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What's wrong is how people go about USING the information said system provides.
The system is more than just the information being provided. I don't think that anybody on this thread is saying that the very existence of precise psychiatric measurements of people is necessarily a bad thing, in and of itself. But the system goes beyond simply measuring people, since the system then takes those measurements and uses it as the basis for a major, overarching socioeconomic system that is quite clearly to the extreme detriment of many people. As I argued after Episode 2, we have a societal system here that runs contrary to both liberty and equality, and so I don't see much good reason to defend it.

Hell, at this point, I'm not even sure if the Sibyl System is causing less crime on the whole. In a world without a Sibyl System, would the murderer of this episode ever have become a murderer? It was clearly the institutionally-affirmed bullying that caused him to snap and want to kill people.


I any event, the information isn't the problem, no. But yes, the system itself is causing problems. The system itself needs to at least be reformed, and I wouldn't be surprised if Gen even goes so far as to eventually have Akane overturn the entire system.


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Yeah, no.
Shinya is not meant to be 'good' here, he is shown as a biased and broken individual.
He is also shown as strong, bold, kickass, and generally supportive of the main protagonist Akane.

Is he a somewhat "broken" individual with serious psychological issues? Sure, of course he is. Like Batman is - You know, the Batman that virtually everybody loves.

People tend to like "dark", "gritty", and "intense" characters like Shinya. Gen, of all people, is keenly aware of that.

I'm not saying that Shinya is going to get a shallow treatment, and nor will he be portrayed as always being in the right. Of course he won't. But there's no doubt whatsoever in my mind that he's carefully crafted to be a likeable, kickass protagonist that the viewer is meant to sympathize with. So Shinya clearly not being keen on the Sybil System is telling, imo.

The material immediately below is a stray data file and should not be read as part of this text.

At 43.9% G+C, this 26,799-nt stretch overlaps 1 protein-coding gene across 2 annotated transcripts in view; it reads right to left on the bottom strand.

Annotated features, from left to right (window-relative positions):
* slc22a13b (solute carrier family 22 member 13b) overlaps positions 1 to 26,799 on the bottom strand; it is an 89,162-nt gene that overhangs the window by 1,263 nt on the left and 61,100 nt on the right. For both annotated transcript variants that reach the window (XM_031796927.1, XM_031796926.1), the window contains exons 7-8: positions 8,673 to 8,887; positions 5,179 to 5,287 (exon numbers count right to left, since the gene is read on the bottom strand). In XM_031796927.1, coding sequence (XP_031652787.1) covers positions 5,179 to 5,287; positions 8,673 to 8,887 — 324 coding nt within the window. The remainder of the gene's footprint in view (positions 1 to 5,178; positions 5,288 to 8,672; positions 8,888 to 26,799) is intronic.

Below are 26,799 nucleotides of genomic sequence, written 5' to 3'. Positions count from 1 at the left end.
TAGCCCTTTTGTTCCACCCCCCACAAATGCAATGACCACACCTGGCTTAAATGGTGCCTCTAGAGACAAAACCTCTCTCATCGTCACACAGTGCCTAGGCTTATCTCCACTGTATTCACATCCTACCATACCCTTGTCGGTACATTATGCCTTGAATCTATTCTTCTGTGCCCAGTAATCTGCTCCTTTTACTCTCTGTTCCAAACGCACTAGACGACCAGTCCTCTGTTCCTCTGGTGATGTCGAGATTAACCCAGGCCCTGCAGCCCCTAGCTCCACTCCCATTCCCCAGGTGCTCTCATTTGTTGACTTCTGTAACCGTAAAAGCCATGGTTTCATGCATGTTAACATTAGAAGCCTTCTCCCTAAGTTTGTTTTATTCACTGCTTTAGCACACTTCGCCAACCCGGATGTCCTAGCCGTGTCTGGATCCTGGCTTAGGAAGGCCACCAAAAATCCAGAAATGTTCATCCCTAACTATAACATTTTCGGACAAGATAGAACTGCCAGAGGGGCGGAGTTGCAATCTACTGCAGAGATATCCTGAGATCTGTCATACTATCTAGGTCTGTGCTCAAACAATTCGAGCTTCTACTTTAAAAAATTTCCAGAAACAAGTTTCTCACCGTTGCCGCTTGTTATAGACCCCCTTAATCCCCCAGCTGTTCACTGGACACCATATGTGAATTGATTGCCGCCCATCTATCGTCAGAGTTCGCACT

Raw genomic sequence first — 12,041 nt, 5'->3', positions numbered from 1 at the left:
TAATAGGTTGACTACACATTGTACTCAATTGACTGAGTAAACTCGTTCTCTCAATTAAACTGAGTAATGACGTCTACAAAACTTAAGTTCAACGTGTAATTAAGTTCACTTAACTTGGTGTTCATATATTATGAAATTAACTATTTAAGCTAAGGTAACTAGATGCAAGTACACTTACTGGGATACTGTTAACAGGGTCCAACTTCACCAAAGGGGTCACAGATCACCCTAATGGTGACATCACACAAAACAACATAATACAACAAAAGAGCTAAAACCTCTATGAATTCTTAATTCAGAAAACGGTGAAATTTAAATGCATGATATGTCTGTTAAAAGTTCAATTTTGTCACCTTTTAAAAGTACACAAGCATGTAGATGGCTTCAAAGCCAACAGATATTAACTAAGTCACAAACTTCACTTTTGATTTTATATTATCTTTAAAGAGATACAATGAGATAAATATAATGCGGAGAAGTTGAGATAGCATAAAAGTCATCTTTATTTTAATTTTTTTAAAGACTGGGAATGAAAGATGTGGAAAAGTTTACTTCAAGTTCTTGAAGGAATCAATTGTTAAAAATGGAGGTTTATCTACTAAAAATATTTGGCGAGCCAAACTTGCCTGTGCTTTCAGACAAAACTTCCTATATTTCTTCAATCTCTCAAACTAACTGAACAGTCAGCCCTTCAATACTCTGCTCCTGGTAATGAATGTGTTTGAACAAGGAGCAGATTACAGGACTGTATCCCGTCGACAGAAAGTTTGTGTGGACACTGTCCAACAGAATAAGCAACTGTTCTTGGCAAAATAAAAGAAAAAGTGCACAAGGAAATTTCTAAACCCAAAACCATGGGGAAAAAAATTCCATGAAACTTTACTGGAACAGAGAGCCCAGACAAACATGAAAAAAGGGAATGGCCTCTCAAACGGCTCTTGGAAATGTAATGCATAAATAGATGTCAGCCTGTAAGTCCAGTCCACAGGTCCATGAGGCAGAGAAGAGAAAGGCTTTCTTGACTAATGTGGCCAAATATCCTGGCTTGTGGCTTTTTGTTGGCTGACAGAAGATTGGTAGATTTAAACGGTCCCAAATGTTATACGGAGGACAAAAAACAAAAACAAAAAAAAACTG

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Old 2012-10-26, 09:45   Link #67
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Also, if a system was wrong at least once, it is not 100% right. It's very foolish for a society to pledge blind faith in the judgment of a system that is not completely perfect.
Like for example:

Our Capitalism System: Where only a handful of people are allowed to hold the majority of the wealth.

Our Judicial System: Where individuals are still convicted on little evidence and popular opinion at the time.

Our Correctional System: Which isn't even use to correct anymore just lock'em up and toss away the key.

No system is 100% without flaws yet people swear by them solely on the fact that they work...most of the time.

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Yeah, no.
Shinya is not meant to be 'good' here, he is shown as a biased and broken individual. The whole end of the episodes, the last five minutes, are all about how he purposefully engineer a situation where he can use violence.

He is not 'Cool guy Shinya', he is someone who needs his high and made sure that the murderer was caught in such a way that he could have his fun..
I don't agree with this. I personally believe he wants to be a good guy and fight against his psychotic nature but just doesn't know how.
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Old 2012-10-26, 10:18   Link #68
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I wouldn't say pigeonholed, as Akane was given the option to choose between multiple careers and she decided to go with being an Inspector. It's also very likely she could have gone somewhere where her score was entirely low, but at the same time said jobs might not have interested her to begin with in the first place.
But Akane is exceptional -- most people don't have a choice between eight different ministries. Her friends in episode 2 certainly didn't have that many options available to them, and those who fail a Pscyho-Pass apparently have none unless they're qualified to become enforcers.
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Old 2012-10-26, 10:28   Link #69
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and those who fail a Pscyho-Pass apparently have none unless they're qualified to become enforcers.
I would be careful about this -- a Psycho-Pass is not the same as a Crime Coefficient calculated and evaluated by the Sybil System. This episode should have made that clear.

The Enforcers are guilty of a high Crime Coefficient, not just a murky colored Psycho-Pass.
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Old 2012-10-26, 10:35   Link #70
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...We have the opening scene where Mr. Cool Dude Shinya gets a minute or two of looking impeccably cool and manly. We're clearly meant to like this guy....
We were already meant to like this guy, from the last ep. But the opening scenes were ambiguous for me: cool and manly, but violent and uncontrolled. Not a nice guy.

I like the ambiguities here: they caught the murderer, but wrecked the plant. Akane got a lot more than she bargained for. Ginoza made some sense, which the outcome somewhat validates (while contradicting it at the same time, since they did in fact catch the guy) but he was made to seem as if he was tipping over into a bit of madness himself, almost frothing at the mouth at anything that did not stick to normal procedure.